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In a Diffie-Hellman key exchange protocol, the system parameters are given as follows: finite field $GF(2^5)$ defined with irreducible polynomial $f(x) = x^5 + x^2 + 1$ and primitive element $\alpha= x$ in the field.

Suppose that Alice selected random number $a = 5$ and Bob selected $b = 6$, show the steps performed by Alice and Bob to obtain their shared key. What is the key?

For Alice:

$α^a = α^5 = x^5 = (x^2 + 1)$

For Bob:

$α^b = α^6 = x*x^5 = x(x^2 + 1) = x^3 + x$

Shared Key For Alice:

$α^{ab} = (x^2 + 1)^b = (x^2 + 1)^6\ldots$

Shared Key For Bob:

$α^{ab} = (x^3 + x)^a = (x^3 + x)^5\ldots$

The answer is $x^4 + x$ but I'm not sure how to simplify to this answer from both sides either Alice or Bob which should have the same shared Key

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    $\begingroup$ $(x^2+1)^6={({(x^2+1)}^2)}^3={({(x^2+1)}^2)}^2\times {(x^2+1)}^2=...$. $\endgroup$ – Meysam Ghahramani Dec 15 '19 at 3:51
  • $\begingroup$ No this isn't homework I am studying for a final exam and these were additional problems I found in my textbook because I wanted to study extra. He didn't ask them in class but this professor is known to ask difficult problems that were not covered I just wanted to be extra prepared I can try to answer it i'm just a little stuck about how the reductions work I just don't get how you'd know to do these steps and why? I came up with a solution (60 lines so it seems like luck) and really I wouldn't have known when to stop at x^4 + x I don't get why that is the answer and not one of my previous. $\endgroup$ – user3371137 Dec 15 '19 at 15:40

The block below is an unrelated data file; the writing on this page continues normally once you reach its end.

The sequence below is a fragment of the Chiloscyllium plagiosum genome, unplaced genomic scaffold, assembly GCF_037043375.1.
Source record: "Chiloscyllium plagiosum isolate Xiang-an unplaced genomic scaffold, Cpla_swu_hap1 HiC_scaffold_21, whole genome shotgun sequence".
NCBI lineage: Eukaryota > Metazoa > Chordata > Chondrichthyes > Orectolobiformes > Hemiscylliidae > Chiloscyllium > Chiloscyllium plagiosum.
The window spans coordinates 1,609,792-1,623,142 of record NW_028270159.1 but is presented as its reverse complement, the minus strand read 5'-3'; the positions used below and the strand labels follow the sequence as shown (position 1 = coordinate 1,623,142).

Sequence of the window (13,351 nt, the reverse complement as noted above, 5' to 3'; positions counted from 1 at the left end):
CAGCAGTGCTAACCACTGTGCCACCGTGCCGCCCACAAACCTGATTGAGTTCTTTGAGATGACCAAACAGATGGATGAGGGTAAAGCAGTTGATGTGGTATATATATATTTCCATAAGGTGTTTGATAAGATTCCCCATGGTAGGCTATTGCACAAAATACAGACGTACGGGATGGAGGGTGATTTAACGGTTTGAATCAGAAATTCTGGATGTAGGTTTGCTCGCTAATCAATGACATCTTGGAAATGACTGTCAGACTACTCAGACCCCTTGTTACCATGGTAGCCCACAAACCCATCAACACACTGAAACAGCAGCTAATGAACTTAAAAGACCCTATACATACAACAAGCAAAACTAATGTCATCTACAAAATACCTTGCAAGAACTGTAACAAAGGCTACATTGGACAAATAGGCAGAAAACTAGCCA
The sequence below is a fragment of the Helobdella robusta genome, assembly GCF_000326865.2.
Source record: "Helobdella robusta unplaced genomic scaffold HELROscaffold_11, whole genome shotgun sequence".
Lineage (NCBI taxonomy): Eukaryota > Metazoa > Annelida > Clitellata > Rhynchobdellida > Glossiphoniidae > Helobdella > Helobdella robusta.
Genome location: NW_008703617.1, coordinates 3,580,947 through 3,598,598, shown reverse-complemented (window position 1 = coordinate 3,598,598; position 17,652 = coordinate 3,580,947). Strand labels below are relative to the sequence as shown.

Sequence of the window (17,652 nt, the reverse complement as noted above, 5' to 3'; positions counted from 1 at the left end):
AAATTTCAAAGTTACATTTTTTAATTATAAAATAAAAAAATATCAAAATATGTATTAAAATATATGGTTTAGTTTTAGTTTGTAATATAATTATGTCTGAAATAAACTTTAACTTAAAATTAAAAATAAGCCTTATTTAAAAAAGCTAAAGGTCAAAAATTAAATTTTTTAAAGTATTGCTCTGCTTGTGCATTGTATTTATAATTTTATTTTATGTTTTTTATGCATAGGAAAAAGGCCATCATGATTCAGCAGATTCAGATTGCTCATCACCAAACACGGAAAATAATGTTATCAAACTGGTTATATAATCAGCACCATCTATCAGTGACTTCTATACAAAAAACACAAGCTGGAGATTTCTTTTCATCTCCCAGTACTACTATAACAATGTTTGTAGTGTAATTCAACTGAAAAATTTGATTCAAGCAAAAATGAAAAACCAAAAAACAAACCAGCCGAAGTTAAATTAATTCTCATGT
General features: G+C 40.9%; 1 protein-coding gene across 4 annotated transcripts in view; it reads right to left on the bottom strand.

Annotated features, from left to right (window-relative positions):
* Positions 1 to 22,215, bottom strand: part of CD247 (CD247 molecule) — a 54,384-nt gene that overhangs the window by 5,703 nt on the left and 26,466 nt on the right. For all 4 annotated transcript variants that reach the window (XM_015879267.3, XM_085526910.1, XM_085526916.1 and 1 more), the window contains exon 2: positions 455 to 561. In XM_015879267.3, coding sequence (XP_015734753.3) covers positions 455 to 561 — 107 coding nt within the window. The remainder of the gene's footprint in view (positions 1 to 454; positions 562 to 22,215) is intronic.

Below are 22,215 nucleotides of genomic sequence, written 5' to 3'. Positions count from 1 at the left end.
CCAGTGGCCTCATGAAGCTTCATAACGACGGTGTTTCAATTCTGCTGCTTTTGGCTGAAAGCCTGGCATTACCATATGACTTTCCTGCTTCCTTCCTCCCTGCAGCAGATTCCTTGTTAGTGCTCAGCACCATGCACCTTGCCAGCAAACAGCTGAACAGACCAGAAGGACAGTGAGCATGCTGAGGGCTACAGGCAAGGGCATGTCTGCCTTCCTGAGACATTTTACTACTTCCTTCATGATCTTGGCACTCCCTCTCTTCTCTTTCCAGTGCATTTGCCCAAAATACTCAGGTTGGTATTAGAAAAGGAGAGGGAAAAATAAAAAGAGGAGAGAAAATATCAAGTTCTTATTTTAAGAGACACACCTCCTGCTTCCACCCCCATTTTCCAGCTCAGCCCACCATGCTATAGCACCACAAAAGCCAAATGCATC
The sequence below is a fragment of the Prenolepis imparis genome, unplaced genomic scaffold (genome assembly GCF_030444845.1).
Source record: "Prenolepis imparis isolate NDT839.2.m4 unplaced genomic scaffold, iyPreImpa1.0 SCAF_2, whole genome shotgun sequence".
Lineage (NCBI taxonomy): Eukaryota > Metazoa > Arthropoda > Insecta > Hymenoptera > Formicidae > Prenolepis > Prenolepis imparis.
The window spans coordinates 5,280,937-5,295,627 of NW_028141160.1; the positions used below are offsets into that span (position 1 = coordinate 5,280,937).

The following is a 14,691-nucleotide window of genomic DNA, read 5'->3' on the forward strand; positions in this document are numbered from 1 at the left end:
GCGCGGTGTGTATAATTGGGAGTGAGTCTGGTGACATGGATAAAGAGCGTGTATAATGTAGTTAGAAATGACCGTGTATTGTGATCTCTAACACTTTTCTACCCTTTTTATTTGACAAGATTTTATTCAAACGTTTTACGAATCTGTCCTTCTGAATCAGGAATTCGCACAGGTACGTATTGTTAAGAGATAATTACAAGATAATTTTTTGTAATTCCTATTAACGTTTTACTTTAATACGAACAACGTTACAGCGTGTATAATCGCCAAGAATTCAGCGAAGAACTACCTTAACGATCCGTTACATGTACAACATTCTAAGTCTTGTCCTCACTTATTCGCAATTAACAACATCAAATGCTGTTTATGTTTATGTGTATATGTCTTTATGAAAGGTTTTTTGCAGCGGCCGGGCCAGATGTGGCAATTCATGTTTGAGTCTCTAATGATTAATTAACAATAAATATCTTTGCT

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Three words Finite Field Arithmetic. The elements of the Finite Field (Galois field) can be represented by a polynomial, like in this case. We prefer it since it gave us good computing properties.

$GF(2^5)$ is a binary field extension with the base field 2, the binary field. To construct this field we need an irreducible binary polynomial [*] of degree 5[‡]. In your case it is $f(x)=x^5+x^2+1$. The field can be constructed by $GF(2)[x]/x^5+x^2+1$. An irreducable binary poynomial with degree 5 need not be unique, there is only 6 possibilities for constructing $GF(2^5)$ [#].

  1. $f(x)=1+x^2+x^5$,
  2. $f(x)=1+x+x^2+x^3+x^5$,
  3. $f(x)=1+x^3+x^5$,
  4. $f(x)=1+x+x^3+x^4+x^5$,
  5. $f(x)=1+x^2+x^3+x^4+x^5$, and
  6. $f(x)=1+x+x^2+x^4+x^5$

For the binary field extension and we prefer the ones with small degree monomials and with fewer monomials. So, $f(x)=1+x^2+x^5$ is a good choice.

The addition is polynomial addition with the coefficients are reduced to base field. Multiplication is a bit tricky, we need modulo reduction with the irreducible polynomial. In your case, whenever you see $x^5$ replace it with $x^2+1$. In this website, you can see the table for addition and multiplication. For small cases, generating the table and hardcoding it in a table can be helpful, however, be aware of the cache attacks.

One way is multiplying all at once then reduce \begin{align} (x^2 + 1)^6 &= x^{12} + 6 x^{10} + 15 x^8 + 20 x^6 + 15 x^4 + 6 x^2 + 1 \\ &= x^{12} + x^8 + 15 x^4 + 1 \\ \vdots &= \vdots\\ \end{align}